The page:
Debut author Glick and Jourdane (The Struggle for the Health and Legal Protection of Farm Workers, 2015, etc.) recount their crusade to prevent language-based discrimination in California’s public schools.
In a prologue, the authors introduce readers to Arturo Velázquez, a boy from Soledad, California, who first entered school at age 10 in 1968. As the child of migrant farmworkers from Mexico, Arturo spoke no English, and his teachers spoke no Spanish: “Arturo had never learned grammar or spelling, not even in Spanish….He never raised his hand nor spoke up, even when he thought he knew the answer to a question. His teacher simply ignored him, as well as the other children of Mexican American farmworkers.” Due to the use of English-language IQ tests, Arturo and many other children in similar situations were classified as “Educable Mentally Retarded” and placed in special classes where they were denied learning opportunities that the rest of the student body received. The policy disproportionately affected black and brown students and created a permanent underclass in the California school system that activists like Glick and Jourdane worked hard to help. This book is an account of that struggle, profiling the students, parents, teachers, and lawyers who challenged the unjust status quo. The narrative culminates in two landmark cases—Diana v. State Board of Education and Larry P. v. Riles—that changed education in America forever. Glick and Jourdane write in a clear, measured prose style, enlivening scenes with dialogue, as when psychologist Víctor Ramírez of California’s Grossmont Union High School District says, “If you tell a little girl she’s mentally retarded…and treat her as retarded, the young lady will view herself and present as one of lower than normal capacity.” The issues at stake are so fundamental and affecting that the authors easily maintain a sense of narrative momentum, and some of the specifics will have readers seething. Overall, this book is an engaging account of a watershed moment in Chicano—and American—history.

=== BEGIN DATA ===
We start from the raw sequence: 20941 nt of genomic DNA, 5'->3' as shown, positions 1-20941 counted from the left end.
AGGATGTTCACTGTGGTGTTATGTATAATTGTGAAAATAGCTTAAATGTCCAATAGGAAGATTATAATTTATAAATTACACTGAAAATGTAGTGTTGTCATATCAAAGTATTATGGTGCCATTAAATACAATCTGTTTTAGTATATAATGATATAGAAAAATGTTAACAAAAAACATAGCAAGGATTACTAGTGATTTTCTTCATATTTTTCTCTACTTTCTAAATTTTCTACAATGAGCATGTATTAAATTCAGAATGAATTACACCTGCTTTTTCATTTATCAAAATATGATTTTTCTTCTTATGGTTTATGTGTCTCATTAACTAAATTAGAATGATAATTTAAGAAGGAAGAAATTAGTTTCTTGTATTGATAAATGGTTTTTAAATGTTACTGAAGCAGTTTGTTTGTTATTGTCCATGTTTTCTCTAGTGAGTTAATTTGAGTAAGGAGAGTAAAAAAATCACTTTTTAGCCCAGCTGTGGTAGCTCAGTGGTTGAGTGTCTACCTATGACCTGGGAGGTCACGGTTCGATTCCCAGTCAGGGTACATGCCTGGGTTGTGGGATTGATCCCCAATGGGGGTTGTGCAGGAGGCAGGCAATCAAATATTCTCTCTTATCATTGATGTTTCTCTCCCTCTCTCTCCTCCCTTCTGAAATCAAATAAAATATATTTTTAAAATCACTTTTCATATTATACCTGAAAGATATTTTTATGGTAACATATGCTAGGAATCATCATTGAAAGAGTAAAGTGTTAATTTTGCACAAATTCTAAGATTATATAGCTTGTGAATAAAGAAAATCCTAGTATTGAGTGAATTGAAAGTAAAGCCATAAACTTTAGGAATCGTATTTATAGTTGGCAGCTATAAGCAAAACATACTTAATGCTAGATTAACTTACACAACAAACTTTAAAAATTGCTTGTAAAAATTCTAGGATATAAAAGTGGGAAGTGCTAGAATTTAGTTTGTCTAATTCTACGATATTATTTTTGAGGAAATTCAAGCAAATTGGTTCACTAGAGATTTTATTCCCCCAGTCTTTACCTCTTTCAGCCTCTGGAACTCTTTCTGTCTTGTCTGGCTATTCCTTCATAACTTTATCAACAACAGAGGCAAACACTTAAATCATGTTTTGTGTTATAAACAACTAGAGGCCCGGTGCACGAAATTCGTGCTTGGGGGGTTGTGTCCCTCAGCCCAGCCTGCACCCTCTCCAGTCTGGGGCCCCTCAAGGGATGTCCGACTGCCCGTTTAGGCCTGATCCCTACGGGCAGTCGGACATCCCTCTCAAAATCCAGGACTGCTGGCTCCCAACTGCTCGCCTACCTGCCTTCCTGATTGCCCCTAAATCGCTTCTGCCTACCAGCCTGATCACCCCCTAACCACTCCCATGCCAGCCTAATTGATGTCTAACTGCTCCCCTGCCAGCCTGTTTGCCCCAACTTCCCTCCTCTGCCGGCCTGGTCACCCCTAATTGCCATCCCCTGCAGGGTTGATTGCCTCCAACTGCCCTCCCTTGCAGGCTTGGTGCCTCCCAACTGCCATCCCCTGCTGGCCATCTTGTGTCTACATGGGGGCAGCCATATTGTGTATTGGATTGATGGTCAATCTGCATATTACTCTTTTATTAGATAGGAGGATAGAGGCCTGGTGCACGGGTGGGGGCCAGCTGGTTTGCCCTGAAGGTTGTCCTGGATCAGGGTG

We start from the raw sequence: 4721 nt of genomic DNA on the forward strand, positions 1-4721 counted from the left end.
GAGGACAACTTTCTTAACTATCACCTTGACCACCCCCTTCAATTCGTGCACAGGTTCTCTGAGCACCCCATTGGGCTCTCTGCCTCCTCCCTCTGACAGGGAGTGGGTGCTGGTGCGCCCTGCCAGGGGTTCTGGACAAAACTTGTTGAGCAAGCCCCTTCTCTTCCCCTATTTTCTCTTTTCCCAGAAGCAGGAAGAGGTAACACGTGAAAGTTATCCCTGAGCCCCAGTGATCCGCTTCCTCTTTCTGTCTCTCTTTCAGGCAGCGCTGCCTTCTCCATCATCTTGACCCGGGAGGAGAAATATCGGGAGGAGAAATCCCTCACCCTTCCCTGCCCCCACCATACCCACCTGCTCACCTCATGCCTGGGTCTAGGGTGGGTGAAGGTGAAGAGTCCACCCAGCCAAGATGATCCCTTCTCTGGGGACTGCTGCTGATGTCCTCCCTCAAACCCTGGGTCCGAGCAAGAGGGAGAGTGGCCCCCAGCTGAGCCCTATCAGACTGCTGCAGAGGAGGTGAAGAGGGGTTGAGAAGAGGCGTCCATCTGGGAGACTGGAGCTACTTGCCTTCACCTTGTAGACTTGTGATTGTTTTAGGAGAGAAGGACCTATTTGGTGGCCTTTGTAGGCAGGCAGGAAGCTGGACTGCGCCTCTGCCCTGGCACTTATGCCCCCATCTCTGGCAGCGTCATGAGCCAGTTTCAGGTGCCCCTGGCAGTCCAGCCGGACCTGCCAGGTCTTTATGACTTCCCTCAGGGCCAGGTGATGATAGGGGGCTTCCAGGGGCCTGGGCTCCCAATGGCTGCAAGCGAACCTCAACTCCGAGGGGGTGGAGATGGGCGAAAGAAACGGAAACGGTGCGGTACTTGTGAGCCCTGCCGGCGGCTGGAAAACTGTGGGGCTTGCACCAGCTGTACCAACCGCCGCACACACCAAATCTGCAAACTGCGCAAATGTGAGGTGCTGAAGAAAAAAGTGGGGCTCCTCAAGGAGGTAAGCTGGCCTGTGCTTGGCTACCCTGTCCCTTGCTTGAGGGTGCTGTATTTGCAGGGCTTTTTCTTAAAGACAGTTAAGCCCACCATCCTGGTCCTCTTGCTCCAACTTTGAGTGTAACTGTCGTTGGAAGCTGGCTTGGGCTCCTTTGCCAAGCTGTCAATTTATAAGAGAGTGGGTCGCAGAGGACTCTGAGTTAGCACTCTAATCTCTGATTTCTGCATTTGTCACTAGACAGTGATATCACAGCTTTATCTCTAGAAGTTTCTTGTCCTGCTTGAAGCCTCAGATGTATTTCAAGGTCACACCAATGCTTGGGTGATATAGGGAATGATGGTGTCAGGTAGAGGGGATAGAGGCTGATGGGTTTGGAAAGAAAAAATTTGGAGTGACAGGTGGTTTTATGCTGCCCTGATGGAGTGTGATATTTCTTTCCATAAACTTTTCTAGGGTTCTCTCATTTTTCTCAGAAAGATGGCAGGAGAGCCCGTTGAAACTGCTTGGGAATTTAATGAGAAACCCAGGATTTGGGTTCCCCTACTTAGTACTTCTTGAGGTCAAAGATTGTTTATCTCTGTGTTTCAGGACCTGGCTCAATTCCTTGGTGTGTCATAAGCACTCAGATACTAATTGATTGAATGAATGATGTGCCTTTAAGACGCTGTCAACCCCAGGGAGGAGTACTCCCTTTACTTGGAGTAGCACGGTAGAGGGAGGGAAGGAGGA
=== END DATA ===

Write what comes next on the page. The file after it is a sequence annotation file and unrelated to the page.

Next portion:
A well-told and little-known story of education reform.